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I have been looking at improving my asp.net page performance, is it worth changing autoeventwireup from true to false and adding the event handlers or is the performance penalty very small?

This is an asp.net 2.0 project.

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up vote 10 down vote accepted

The wireup isn't done at compile-time. It's done at runtime. As described in this article:


There IS a performance penalty because of the calls to CreateDelegate which must be made every time a page has been created. The performance hit is probably negligible, but it does exist.

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From MSDN article.

Performance Tips and Tricks in .NET Applications

Avoid the Autoeventwireup Feature

Instead of relying on autoeventwireup, override the events from Page. For example, instead of writing a Page_Load() method, try overloading the public void OnLoad() method. This allows the run time from having to do a CreateDelegate() for every page.

Knowledge Base article:

How to use the AutoEventWireup attribute in an ASP.NET Web Form by using Visual C# .NET

When to avoid setting the value of the AutoEventWireup attribute to true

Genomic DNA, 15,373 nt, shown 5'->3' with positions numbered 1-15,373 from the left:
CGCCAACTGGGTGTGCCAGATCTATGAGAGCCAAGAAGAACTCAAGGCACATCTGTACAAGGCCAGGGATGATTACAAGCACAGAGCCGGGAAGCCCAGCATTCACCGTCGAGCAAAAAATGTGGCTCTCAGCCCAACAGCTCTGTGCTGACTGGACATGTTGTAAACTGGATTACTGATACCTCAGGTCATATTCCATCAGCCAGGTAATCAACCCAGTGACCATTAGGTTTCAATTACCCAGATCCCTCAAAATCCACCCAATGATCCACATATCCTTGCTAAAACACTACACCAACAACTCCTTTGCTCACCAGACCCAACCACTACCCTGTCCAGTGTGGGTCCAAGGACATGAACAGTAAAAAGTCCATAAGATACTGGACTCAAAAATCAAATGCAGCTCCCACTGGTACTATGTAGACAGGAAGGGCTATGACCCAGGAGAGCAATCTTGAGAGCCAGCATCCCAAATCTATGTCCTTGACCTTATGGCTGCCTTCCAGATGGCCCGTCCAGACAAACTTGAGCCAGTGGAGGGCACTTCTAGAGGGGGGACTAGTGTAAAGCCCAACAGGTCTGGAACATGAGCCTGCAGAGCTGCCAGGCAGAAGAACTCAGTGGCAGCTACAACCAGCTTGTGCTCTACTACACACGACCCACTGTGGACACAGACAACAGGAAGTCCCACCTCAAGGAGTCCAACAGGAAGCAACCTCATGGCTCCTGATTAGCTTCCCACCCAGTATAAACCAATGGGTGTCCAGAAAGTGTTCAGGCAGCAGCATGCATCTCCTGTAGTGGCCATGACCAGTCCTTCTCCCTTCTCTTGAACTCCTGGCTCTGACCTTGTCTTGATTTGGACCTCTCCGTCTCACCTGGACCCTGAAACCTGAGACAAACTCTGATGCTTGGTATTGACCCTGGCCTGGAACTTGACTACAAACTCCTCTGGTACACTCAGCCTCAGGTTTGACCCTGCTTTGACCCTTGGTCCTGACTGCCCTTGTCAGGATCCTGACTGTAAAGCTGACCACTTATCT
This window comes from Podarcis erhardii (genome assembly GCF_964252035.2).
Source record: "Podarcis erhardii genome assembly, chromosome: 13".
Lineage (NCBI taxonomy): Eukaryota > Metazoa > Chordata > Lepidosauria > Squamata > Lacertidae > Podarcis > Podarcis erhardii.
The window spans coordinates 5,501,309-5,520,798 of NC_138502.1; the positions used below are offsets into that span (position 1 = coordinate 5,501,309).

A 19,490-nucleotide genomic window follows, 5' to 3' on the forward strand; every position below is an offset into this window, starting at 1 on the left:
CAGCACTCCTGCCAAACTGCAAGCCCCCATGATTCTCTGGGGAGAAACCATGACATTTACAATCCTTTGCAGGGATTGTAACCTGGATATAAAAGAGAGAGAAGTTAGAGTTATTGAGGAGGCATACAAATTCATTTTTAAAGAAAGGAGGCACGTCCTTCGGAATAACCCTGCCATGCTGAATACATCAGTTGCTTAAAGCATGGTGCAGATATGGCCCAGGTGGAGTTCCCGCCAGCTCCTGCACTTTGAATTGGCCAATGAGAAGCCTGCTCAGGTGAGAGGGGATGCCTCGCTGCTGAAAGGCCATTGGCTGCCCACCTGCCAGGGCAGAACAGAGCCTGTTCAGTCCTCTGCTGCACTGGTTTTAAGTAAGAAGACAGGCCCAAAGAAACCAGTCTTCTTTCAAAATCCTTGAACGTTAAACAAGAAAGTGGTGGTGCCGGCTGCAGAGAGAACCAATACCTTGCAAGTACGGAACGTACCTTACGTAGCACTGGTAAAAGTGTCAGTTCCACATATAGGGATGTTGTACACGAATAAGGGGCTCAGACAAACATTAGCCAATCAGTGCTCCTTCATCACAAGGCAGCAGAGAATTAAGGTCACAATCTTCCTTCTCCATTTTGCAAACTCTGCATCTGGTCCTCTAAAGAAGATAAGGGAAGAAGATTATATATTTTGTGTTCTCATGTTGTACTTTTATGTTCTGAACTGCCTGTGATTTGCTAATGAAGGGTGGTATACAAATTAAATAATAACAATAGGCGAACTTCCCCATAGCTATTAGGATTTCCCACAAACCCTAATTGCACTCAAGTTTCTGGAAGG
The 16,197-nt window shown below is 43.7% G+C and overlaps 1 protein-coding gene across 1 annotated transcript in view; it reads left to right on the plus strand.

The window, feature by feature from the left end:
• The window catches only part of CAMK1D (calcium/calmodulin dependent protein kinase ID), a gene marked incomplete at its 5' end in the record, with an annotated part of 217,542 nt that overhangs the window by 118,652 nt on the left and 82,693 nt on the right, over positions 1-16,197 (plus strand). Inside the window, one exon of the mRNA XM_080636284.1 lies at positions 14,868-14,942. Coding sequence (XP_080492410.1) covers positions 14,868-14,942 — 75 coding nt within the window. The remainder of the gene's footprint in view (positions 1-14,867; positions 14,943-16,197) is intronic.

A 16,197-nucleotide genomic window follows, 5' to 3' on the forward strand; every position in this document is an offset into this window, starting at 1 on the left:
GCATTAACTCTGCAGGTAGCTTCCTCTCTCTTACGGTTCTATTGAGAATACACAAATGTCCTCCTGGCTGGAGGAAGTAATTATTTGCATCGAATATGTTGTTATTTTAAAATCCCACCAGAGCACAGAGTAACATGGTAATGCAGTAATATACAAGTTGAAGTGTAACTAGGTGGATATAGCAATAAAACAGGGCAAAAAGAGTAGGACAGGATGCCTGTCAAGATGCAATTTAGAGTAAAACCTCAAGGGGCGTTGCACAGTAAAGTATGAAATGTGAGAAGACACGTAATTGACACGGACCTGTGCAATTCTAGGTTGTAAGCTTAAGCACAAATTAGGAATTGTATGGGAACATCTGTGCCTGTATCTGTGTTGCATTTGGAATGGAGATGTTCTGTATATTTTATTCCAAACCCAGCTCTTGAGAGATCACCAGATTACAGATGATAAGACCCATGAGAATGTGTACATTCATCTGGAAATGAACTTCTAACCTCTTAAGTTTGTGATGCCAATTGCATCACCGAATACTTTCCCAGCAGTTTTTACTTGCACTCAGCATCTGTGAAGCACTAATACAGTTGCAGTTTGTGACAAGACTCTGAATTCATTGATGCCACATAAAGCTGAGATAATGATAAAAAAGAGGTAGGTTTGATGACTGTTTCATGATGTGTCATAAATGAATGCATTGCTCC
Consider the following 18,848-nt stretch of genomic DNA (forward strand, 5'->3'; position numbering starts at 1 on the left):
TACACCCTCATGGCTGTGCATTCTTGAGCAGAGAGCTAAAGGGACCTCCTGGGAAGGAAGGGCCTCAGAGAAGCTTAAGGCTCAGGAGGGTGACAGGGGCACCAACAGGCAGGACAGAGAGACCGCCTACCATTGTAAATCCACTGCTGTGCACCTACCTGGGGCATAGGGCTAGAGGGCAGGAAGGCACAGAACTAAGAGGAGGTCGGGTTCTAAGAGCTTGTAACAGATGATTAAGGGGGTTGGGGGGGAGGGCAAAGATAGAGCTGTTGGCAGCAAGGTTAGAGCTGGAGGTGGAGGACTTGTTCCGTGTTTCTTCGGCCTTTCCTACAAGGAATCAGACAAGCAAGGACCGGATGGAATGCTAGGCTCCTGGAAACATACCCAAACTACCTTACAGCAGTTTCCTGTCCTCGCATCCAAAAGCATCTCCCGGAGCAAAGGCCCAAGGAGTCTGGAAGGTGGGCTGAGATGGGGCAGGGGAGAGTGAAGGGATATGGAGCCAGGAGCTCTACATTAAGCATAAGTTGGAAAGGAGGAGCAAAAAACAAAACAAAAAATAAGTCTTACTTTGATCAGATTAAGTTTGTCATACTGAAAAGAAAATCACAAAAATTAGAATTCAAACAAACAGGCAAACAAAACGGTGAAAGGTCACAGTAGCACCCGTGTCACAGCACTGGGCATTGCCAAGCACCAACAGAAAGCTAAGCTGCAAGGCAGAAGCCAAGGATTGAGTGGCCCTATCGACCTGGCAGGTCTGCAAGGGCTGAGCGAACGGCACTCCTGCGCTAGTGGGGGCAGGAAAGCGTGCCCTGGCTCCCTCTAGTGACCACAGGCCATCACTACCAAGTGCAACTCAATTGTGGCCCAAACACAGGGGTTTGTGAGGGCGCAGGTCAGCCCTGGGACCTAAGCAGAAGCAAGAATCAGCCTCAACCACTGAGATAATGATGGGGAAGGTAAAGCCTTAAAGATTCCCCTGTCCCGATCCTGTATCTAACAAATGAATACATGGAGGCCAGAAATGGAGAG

If performance is a key consideration, do not set the value of the AutoEventWireup attribute to true. The AutoEventWireup attribute requires the ASP.NET page framework to make a call to the CreateDelegate function for every ASP.NET Web Form page. Instead of using automatic hookup, you must manually override the events from the page.

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The performance difference is negligible.

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what evidence do you have for this claim? – Jon Nov 5 '08 at 20:05
burden of proof is on the optimizor – Dustin Getz Aug 21 '09 at 13:28

The performance is 0, because once wired up (once your application is compiled in memory), it never has to do it again. What I mean by that is, the ASP.NET framework isn't constantly itterating through every method by name to see if it should be wired up.

But, I strongly suggest you turn it off, because it usually causes issues of double page loads or whatever (if you wire up an event yourself, but due to naming it a certain way, ASP.NET wires it up too).

That's a feature that I wish was defaulted to off.

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